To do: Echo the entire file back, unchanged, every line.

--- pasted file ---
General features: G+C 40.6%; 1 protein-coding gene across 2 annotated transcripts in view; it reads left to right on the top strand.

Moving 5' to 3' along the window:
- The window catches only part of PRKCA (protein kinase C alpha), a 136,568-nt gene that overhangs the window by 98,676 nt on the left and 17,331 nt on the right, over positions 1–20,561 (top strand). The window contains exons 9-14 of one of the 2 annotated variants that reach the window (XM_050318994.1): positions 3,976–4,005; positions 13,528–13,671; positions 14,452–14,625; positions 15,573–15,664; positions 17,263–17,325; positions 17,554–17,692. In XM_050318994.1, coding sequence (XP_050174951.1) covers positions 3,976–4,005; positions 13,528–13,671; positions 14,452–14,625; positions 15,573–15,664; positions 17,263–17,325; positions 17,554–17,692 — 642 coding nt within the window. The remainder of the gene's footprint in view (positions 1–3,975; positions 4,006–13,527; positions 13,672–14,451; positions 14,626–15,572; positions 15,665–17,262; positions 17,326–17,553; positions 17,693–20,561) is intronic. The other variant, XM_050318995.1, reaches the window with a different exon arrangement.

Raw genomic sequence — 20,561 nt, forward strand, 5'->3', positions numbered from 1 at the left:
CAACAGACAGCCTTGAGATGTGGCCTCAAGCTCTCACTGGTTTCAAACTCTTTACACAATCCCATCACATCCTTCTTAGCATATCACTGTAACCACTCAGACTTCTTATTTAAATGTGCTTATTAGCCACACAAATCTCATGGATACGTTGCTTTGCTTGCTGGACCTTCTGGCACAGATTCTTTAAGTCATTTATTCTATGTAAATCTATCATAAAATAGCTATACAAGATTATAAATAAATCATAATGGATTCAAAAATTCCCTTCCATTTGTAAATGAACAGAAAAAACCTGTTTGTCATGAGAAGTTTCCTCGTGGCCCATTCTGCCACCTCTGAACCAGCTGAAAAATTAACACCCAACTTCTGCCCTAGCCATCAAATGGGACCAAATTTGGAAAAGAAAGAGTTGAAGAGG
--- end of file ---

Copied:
General features: G+C 40.6%; 1 protein-coding gene across 2 annotated transcripts in view; it reads left to right on the top strand.

Moving 5' to 3' along the window:
- The window catches only part of PRKCA (protein kinase C alpha), a 136,568-nt gene that overhangs the window by 98,676 nt on the left and 17,331 nt on the right, over positions 1–20,561 (top strand). The window contains exons 9-14 of one of the 2 annotated variants that reach the window (XM_050318994.1): positions 3,976–4,005; positions 13,528–13,671; positions 14,452–14,625; positions 15,573–15,664; positions 17,263–17,325; positions 17,554–17,692. In XM_050318994.1, coding sequence (XP_050174951.1) covers positions 3,976–4,005; positions 13,528–13,671; positions 14,452–14,625; positions 15,573–15,664; positions 17,263–17,325; positions 17,554–17,692 — 642 coding nt within the window. The remainder of the gene's footprint in view (positions 1–3,975; positions 4,006–13,527; positions 13,672–14,451; positions 14,626–15,572; positions 15,665–17,262; positions 17,326–17,553; positions 17,693–20,561) is intronic. The other variant, XM_050318995.1, reaches the window with a different exon arrangement.

Raw genomic sequence — 20,561 nt, forward strand, 5'->3', positions numbered from 1 at the left:
CAACAGACAGCCTTGAGATGTGGCCTCAAGCTCTCACTGGTTTCAAACTCTTTACACAATCCCATCACATCCTTCTTAGCATATCACTGTAACCACTCAGACTTCTTATTTAAATGTGCTTATTAGCCACACAAATCTCATGGATACGTTGCTTTGCTTGCTGGACCTTCTGGCACAGATTCTTTAAGTCATTTATTCTATGTAAATCTATCATAAAATAGCTATACAAGATTATAAATAAATCATAATGGATTCAAAAATTCCCTTCCATTTGTAAATGAACAGAAAAAACCTGTTTGTCATGAGAAGTTTCCTCGTGGCCCATTCTGCCACCTCTGAACCAGCTGAAAAATTAACACCCAACTTCTGCCCTAGCCATCAAATGGGACCAAATTTGGAAAAGAAAGAGTTGAAGAGG